A QUESTION OF LIFE AND DEATH LIVING AND DYING IN MEDIEVAL PHILOSOPHY
XXIII annual Colloquium of the SIEPM
University of Leuven
10-12 October 2018
Living and dying are essential concepts in Aristotelian natural philosophy and psychology. It is then no surprise that, when the libri naturales were translated into Latin from the twelfth century onwards, this gave birth to an extensive interpretative tradition in the Latin West, in which life and death as conceived by Aristotle were theorized and reflected upon, for example in the numerous commentaries on the De anima but also on the Parva Naturalia. Yet, medieval inquiry into living and dying is not limited to natural philosophy nor to the Aristotelian tradition, but can also be found in ethics, metaphysics, theology, and medicine, and in other domains.
The primary purpose of this conference is then to study the way in which medieval Latin authors interpreted, elaborated, and questioned the Aristotelian theories of living and dying in the realm of natural philosophy. At the same time, it intends to put this Latin interpretative tradition in a broader context. Thus, we invite scholars to study the reception of the Aristotelian views in other linguistic traditions (Byzantine, Arabic, Hebrew, vernacular). Likewise, we welcome proposals that study medieval theories on living and dying outside the Aristotelian framework, both in natural philosophy and other domains. This also includes proposals that intend to compare Aristotelian and non-Aristotelian concepts of living and dying, or that study the way in which natural philosophical views on life and death are related to or used in other (e.g. metaphysical, ethical, theological, or medical) theories.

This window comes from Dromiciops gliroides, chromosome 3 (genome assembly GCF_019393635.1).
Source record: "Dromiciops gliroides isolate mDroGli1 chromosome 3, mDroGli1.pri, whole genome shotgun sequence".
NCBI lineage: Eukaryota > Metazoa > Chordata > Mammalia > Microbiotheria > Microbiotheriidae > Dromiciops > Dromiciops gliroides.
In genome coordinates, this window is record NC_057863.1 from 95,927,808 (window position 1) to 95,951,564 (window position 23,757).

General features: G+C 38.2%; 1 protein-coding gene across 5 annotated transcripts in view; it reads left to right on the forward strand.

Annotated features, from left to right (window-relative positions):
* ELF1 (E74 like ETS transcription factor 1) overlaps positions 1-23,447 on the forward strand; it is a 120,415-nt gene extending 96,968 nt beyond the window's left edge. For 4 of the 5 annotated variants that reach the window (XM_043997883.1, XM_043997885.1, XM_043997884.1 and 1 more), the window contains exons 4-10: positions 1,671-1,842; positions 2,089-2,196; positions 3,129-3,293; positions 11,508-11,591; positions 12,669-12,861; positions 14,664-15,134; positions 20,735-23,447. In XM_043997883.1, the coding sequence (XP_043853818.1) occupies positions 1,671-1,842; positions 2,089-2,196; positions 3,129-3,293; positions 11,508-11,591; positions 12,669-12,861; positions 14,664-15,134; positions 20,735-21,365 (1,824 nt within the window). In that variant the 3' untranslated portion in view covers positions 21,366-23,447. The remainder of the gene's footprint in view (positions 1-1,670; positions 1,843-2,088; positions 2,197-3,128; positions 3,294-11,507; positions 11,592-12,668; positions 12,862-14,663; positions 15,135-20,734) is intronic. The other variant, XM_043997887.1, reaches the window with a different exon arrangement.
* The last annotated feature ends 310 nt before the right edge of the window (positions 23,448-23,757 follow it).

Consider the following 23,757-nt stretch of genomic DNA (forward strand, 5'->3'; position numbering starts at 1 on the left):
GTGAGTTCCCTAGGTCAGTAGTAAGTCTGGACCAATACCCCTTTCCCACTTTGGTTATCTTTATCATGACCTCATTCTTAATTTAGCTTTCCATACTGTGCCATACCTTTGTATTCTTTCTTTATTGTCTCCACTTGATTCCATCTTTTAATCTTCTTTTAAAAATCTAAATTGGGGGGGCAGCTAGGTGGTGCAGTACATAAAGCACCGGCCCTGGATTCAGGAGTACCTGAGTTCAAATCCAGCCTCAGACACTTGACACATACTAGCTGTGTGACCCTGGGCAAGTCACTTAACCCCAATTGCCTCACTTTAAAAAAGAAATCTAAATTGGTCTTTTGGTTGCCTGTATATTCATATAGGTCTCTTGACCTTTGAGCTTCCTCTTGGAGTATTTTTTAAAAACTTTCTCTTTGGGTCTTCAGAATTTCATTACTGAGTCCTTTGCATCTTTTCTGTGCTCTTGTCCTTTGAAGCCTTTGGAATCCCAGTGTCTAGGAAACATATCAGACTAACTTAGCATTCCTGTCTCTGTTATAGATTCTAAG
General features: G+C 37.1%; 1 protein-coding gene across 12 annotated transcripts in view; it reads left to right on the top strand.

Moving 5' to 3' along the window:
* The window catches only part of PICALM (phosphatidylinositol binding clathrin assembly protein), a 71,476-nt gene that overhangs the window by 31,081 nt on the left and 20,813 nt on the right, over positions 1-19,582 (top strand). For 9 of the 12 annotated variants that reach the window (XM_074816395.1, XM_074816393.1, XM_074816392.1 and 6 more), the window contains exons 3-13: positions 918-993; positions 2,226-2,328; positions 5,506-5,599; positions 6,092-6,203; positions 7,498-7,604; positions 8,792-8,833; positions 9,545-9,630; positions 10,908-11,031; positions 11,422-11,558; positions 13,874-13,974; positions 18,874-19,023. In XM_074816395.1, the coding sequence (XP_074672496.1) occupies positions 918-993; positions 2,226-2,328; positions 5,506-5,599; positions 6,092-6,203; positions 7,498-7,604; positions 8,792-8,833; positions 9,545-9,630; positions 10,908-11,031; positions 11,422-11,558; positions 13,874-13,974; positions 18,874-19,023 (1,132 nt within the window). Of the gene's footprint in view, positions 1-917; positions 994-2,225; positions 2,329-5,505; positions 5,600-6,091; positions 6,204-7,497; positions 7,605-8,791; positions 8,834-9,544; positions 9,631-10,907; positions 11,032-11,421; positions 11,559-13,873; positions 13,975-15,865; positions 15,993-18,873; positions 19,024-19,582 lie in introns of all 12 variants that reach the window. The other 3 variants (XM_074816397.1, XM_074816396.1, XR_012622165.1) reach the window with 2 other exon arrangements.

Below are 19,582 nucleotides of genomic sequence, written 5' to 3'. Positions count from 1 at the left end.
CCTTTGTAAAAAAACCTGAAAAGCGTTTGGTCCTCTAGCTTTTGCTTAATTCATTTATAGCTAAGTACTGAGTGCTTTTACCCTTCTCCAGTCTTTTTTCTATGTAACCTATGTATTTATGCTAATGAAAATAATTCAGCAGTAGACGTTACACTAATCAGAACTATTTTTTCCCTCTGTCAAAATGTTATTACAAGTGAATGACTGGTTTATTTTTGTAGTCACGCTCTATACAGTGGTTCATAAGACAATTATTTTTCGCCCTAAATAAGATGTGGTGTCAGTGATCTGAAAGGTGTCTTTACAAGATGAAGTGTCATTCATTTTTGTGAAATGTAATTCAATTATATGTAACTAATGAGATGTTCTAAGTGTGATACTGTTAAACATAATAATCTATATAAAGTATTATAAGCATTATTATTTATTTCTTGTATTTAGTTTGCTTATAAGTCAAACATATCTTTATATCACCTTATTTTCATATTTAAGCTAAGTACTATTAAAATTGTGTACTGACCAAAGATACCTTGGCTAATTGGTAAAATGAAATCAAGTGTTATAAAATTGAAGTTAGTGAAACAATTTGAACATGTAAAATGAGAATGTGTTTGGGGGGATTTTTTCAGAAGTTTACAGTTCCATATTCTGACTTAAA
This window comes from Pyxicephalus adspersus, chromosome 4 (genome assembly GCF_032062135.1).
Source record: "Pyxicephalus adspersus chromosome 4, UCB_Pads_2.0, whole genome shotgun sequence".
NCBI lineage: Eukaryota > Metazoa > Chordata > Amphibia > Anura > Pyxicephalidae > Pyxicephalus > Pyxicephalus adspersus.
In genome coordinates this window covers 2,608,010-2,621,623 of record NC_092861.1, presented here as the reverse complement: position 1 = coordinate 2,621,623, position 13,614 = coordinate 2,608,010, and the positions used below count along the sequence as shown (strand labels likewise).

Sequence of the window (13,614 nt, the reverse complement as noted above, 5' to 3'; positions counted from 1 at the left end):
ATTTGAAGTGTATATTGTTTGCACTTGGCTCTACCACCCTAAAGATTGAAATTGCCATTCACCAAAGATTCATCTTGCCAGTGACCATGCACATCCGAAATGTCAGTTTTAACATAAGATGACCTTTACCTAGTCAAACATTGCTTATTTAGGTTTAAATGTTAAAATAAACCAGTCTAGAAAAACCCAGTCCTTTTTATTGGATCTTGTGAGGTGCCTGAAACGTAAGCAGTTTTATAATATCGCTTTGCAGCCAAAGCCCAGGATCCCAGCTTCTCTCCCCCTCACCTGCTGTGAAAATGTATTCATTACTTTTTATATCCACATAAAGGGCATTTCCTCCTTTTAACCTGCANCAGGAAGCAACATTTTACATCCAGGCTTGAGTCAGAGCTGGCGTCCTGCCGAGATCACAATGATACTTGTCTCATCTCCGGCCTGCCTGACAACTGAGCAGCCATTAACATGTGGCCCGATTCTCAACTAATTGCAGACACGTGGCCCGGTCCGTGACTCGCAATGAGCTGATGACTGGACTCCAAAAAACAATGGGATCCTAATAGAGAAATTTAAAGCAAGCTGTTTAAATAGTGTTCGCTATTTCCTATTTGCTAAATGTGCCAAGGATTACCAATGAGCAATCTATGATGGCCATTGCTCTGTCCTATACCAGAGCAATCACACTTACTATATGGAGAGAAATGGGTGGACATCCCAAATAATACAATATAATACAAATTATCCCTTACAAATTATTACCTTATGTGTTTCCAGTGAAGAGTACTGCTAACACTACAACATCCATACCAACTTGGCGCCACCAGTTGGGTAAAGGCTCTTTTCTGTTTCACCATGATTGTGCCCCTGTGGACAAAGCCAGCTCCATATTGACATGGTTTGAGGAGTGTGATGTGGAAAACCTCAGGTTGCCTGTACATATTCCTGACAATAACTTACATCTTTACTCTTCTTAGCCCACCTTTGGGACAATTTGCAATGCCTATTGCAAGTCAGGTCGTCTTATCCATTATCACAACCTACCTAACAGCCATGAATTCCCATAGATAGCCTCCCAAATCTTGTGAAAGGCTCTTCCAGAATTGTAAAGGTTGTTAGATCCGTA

The conference will be hosted by the De Wulf-Mansion Centre for Ancient, Medieval, and Renaissance Philosophy of the University of Leuven (Belgium). We invite submissions for paper proposals, which should contain a (provisional) title, an abstract of 300-400 words, and information concerning your name, current position, academic affiliation, and contact details (firstname.lastname@example.org). The organizers expect to select between 15 and 20 proposals; in making a selection, attention will be paid not only to the quality of the proposal but also to the coherence of the program and to the ratio between both senior and junior scholars. Successful applicants will be offered